Saturday, February 21, 2015

Year of No Sugar book review

Strawberrycake; taken by:Petr Kratochvil; source:freestockphotos.bizI'm a sucker for stunt journalism accounts and when this came on my radar I just couldn't resist. In Year of No Sugar author Eve O Schaub details her family's project of living one  year without eating anything with added sugar. On the whole it is a mixed bag. On one hand she gives a full account of her experiences, strategies, rationale and, what many from these category botch but not her, an extended after-project discussion for her year; on the other, we find questionable  design of these same strategies, no hard numbers resulting from the project and what must deter many, mounds of repetition. She and her family do complete their year on their terms, which brings hope for the rest of us, and she comes across as likable and funny and witty at times, but the important parts tend to get lost in the everyday minutiae. An abridged edition would be welcome, but until then, read-skimming might be the best path. For my part, it has made me more aware of what I'm putting into my mouth and confirmed me in some of my antisugar biases.

3 stars

Update 11/12/16: Wrote some verses on fructose just because I thought it funny.

Saturday, February 7, 2015

Reading formal Psychology: questions

title: a-beautiful-young-woman-in-business-attire; source: ; taken by: Benjamin MillerAs part of my ongoing project to read the Great Books I have decided to retake psychology from the ground up to better prepare me for James's Principles of Psychology and Freud's works. Looking around for textbooks, I decided upon Understanding Psychology by Morris and Maisto. It is shorter than Gross' and appears to be even more substantial than Feldman's and even better organized. Hazlitt advices thinking by oneself about the subject before embarking in a reading. This is part of the list of questions that I have come up with:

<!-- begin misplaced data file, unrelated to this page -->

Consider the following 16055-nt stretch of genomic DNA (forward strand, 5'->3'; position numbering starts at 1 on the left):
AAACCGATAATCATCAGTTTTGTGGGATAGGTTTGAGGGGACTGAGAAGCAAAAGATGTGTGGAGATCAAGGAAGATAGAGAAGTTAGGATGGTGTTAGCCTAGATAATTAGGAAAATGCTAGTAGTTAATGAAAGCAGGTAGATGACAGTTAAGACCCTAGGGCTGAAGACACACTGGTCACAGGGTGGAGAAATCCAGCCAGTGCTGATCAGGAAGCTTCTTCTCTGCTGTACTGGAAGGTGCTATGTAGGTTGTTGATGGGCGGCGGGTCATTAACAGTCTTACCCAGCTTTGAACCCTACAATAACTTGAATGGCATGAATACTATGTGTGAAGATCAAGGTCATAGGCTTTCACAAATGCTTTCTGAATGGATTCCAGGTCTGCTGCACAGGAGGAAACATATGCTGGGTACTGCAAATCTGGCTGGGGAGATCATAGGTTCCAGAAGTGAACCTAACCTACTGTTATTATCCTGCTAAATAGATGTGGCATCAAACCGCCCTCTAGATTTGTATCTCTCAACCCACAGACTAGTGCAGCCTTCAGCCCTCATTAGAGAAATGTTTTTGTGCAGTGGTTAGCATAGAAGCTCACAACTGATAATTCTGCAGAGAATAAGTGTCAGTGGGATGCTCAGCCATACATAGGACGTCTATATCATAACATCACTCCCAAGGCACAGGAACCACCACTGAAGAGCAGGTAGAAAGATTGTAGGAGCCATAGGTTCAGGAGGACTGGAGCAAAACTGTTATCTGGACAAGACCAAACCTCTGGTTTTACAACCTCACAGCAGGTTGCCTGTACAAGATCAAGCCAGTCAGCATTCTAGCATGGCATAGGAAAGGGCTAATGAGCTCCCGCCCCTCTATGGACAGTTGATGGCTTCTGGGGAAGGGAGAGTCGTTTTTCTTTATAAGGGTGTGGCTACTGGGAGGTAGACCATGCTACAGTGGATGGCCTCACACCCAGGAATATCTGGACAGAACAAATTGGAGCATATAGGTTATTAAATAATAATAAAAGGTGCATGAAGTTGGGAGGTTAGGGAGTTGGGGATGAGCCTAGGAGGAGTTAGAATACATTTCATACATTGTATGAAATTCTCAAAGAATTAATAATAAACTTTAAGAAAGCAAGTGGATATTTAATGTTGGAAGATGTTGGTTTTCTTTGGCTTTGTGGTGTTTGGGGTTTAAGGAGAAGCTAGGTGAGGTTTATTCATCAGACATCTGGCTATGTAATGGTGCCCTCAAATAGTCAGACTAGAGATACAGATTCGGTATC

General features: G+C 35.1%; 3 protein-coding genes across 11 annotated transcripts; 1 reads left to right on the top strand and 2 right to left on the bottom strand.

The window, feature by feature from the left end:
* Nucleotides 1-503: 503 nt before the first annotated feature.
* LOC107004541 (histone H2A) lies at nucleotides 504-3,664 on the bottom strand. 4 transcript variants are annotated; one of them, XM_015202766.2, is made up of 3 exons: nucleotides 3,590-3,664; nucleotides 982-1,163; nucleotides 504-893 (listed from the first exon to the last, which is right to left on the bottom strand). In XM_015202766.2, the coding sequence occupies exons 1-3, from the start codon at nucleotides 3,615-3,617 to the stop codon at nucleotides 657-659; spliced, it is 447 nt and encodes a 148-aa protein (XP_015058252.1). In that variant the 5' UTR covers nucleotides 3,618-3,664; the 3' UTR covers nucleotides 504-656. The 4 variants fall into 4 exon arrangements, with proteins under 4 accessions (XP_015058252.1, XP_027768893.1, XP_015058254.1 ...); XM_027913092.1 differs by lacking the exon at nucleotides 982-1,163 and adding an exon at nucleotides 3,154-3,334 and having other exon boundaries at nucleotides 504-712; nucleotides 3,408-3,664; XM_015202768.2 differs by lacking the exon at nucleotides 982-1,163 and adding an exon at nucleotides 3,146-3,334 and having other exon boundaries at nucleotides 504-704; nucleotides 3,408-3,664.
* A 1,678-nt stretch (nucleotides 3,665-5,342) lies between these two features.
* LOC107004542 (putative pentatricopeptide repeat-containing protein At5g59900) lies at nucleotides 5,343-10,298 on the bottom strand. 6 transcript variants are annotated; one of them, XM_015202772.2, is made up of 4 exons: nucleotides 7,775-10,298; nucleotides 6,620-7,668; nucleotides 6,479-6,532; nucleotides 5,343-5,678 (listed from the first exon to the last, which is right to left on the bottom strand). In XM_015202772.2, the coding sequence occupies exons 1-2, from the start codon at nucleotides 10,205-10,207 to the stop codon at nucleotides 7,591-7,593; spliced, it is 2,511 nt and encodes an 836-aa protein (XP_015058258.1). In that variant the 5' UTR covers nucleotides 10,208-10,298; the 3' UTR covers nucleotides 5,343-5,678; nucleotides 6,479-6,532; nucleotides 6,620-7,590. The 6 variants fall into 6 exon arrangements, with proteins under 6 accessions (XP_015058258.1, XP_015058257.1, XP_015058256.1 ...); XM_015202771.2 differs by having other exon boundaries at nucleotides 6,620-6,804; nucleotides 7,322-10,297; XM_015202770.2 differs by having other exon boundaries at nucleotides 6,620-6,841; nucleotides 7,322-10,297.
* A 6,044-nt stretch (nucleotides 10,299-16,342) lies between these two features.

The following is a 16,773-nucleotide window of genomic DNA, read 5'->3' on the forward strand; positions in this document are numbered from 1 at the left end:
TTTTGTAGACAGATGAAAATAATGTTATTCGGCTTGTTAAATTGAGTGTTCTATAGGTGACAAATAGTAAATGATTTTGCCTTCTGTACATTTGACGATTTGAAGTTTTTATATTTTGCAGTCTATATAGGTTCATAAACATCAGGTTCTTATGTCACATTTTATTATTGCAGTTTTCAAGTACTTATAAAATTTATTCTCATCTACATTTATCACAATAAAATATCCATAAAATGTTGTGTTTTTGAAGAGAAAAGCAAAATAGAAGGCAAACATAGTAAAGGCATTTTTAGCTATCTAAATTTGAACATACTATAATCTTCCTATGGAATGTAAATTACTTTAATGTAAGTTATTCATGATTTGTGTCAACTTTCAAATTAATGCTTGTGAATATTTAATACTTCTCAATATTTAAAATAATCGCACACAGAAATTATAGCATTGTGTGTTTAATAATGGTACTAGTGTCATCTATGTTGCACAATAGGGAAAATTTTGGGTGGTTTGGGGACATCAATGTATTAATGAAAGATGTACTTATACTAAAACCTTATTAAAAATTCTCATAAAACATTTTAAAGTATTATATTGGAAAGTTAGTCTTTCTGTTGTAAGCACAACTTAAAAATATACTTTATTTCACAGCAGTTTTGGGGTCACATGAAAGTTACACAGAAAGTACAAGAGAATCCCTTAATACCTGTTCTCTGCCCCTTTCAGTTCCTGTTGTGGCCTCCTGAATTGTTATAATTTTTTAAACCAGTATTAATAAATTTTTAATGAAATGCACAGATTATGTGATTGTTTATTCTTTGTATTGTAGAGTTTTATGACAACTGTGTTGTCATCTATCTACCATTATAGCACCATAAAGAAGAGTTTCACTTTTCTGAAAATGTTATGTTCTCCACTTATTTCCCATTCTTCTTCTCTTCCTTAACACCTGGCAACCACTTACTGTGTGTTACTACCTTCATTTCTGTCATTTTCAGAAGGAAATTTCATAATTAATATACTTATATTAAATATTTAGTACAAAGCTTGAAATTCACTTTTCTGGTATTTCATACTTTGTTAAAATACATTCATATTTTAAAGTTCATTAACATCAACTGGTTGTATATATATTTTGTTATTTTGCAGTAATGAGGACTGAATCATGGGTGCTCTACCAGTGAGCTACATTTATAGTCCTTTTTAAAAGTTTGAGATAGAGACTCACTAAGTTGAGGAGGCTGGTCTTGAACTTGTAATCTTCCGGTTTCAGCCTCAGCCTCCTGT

• Why has behaviorism declined? Is it still useful? If so, how and when?
  • Does punishing children work? Any good alternatives?
  • What psychology has to say about strengthening one's willpower and concentration?
  • Is there an overarching psychology system? Many of the discoveries of different psychologists, even though they are interesting in themselves, seem to be unconnected to one another. Is there a way to distinguish when to apply the results and methods from classical experiments, and more recent ones, to a given case or problem?
  • Has Freud been superseded? Does his methods still work? How do they fit with contemporary psychology?
  • Where does mind come from?
  • Can one make oneself 'unflappable'?
  • Where do language problems come from?
  • What has psychology has to say about controlling one's anger and fear?
  • Is repression really bad? Can one avoid bad outcomes?
  • Is intelligence set? Can one do anything about one's endowment? For us, regular people, is there a way to use our mind's resources better or more efficiently? How about the senses?
  • Is it bad to practice makeshift psychology?
  • What is the future of psychology like?
I do not expect to have all my questions answered, but I feel that the textbook will set me on the road to discovery. After finishing it, I plan to give myself ample time to read Russell's Analysis of Mind (not particularly recommended by anyone, but it looks interesting and has some philosophical slant) and then proceed to the Great Books on psychology proper. For this project I'm having  as backup texts DK's The Psychology Book, which quickly sheds light on some obscure psychologist or other on demand and Hunt's The Story of Psychology.  Both I recommend.